A Living Trust or Revocable Living Trust (“Trust”) allows you to have control over your assets during your lifetime and in the unfortunate event of your passing.
When you create a Trust you select a Trustee. The Trustee is the person that administers the Trust. During your lifetime, you are typically the Trustee. In the event of incapacity or death, then you designate a Successor Trustee to administer the Trust on your behalf.
Trust have increased in popularity in Florida because they provide a variety of your benefits:
- Avoid Probate;
- Avoid Guardianship proceedings in the event of Incapacity;
- Have control over your assets; and
- Asset protection for beneficiaries at your death.
A Trust can be amended any time prior to your death as long as you have capacity. Upon your death, the Trust becomes irrevocable and no longer can be changed.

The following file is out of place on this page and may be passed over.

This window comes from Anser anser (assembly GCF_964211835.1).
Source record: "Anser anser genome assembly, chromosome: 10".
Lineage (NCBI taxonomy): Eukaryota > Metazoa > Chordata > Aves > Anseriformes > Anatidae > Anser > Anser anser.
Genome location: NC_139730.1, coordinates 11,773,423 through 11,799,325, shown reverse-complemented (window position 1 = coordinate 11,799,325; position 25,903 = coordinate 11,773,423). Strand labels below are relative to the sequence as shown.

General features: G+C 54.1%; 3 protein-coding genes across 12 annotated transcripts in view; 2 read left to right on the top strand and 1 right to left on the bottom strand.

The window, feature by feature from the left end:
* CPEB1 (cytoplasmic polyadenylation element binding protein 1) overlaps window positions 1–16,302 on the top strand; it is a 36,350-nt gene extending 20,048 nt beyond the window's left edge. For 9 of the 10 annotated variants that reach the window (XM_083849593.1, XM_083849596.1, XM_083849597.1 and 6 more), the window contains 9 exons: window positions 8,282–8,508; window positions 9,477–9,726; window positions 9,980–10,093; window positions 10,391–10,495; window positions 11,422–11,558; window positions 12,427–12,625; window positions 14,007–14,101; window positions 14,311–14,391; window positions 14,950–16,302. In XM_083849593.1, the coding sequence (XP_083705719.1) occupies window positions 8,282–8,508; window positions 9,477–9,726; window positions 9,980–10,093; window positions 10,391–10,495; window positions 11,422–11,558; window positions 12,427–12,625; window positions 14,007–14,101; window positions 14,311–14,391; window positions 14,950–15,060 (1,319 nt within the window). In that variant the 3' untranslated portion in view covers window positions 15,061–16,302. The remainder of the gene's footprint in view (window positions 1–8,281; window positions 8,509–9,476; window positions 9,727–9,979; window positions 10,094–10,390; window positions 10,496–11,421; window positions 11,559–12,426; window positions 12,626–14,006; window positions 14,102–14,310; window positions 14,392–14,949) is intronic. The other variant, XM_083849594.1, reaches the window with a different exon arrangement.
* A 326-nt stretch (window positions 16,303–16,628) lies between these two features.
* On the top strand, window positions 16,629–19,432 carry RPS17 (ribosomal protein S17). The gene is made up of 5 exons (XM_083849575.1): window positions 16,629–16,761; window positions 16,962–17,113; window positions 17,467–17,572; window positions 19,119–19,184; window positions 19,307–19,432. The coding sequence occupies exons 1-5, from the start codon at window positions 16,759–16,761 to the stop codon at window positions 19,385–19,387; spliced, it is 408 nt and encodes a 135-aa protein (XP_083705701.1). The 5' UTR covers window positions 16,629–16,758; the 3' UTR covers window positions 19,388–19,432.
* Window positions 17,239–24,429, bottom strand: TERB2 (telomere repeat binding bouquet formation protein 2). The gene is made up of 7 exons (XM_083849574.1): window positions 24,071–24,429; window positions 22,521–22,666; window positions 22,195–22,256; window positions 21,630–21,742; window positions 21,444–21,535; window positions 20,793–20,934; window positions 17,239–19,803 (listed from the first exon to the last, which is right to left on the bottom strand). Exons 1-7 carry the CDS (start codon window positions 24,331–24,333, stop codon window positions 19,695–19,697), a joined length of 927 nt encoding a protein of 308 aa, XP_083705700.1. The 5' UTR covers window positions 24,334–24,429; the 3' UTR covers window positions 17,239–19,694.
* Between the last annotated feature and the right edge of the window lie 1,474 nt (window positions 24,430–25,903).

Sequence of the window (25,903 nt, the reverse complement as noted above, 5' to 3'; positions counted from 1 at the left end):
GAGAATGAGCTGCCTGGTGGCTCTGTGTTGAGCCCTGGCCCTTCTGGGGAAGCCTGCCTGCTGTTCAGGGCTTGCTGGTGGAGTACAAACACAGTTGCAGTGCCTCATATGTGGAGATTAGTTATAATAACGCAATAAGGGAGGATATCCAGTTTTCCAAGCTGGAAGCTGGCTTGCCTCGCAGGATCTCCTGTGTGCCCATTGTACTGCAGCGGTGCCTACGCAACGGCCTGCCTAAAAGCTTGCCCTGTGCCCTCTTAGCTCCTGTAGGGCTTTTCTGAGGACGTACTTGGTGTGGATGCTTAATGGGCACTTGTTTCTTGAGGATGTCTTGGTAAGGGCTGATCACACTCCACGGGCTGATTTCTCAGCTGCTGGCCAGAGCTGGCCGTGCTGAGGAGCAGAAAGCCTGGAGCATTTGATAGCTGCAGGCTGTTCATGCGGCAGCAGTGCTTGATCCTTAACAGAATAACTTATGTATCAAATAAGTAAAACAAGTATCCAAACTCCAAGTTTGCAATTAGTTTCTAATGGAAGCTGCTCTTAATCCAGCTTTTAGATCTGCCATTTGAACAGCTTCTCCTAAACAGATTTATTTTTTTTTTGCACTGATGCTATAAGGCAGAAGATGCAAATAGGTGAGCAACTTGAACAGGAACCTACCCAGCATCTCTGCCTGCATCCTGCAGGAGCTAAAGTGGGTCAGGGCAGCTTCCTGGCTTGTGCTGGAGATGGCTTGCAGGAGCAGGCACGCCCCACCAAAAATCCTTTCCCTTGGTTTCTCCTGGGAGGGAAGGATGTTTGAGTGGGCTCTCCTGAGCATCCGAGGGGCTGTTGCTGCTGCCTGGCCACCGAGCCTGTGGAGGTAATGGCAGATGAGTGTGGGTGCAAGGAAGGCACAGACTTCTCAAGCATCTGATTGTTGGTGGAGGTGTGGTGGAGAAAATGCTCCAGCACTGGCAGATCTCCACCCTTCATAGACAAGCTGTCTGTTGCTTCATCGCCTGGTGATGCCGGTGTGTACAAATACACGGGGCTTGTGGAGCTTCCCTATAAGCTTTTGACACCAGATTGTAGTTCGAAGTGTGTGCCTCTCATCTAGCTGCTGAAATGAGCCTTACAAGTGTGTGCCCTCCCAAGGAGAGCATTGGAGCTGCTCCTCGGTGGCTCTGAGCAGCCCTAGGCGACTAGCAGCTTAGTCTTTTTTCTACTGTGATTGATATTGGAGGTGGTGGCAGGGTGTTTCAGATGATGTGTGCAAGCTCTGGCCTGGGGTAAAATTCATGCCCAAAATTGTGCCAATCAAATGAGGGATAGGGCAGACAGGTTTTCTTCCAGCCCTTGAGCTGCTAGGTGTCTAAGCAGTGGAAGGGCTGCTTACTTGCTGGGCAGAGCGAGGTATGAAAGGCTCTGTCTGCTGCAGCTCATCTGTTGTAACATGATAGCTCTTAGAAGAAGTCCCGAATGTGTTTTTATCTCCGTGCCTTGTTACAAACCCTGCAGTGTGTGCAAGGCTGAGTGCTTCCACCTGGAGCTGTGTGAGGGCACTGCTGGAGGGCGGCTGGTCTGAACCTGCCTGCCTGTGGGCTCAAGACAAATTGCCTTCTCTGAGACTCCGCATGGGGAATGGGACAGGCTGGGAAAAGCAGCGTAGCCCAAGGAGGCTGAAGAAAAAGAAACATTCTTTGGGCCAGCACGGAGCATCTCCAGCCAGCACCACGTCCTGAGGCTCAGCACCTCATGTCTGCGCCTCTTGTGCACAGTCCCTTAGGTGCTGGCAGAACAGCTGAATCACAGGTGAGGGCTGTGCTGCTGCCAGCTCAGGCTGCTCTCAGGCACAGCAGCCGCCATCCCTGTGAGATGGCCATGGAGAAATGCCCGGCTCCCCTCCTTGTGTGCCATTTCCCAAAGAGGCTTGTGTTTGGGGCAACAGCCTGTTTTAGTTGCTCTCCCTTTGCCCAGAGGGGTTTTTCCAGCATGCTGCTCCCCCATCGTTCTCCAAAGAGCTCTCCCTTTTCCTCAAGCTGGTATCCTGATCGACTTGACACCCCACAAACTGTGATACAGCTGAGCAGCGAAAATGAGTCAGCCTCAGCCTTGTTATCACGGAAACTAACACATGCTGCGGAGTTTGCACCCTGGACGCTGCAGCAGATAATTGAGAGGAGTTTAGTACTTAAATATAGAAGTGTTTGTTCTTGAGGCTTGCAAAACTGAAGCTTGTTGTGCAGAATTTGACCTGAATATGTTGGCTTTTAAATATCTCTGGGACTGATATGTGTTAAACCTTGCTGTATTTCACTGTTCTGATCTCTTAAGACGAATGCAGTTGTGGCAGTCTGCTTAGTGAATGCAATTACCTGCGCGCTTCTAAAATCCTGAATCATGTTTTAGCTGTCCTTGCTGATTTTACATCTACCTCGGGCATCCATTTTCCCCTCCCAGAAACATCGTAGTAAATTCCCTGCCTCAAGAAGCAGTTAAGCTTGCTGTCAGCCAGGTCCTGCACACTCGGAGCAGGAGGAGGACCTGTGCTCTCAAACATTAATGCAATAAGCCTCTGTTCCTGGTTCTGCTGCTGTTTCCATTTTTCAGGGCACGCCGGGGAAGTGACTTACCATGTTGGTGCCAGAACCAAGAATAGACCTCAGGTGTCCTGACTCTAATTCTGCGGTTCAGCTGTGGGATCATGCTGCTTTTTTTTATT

Compared to a Will, the Trust provides you with a lot more control. With a Will, all your assets get transferred to your beneficiaries through the Probate administration immediately unless you create a “Testamentary Trust.” A testamentary trust is a Will with a Trust which is created upon your death.
The Trust allows you to distribute all your assets upon your death to your beneficiaries or distribute the assets through a series of distributions.
If you have minor children the Trust is particularly useful. Not only does it avoid appointing a Guardian for your child, but you can make sure that the assets are used for his or her education, and that the assets remain in the Trust until an specified event or age.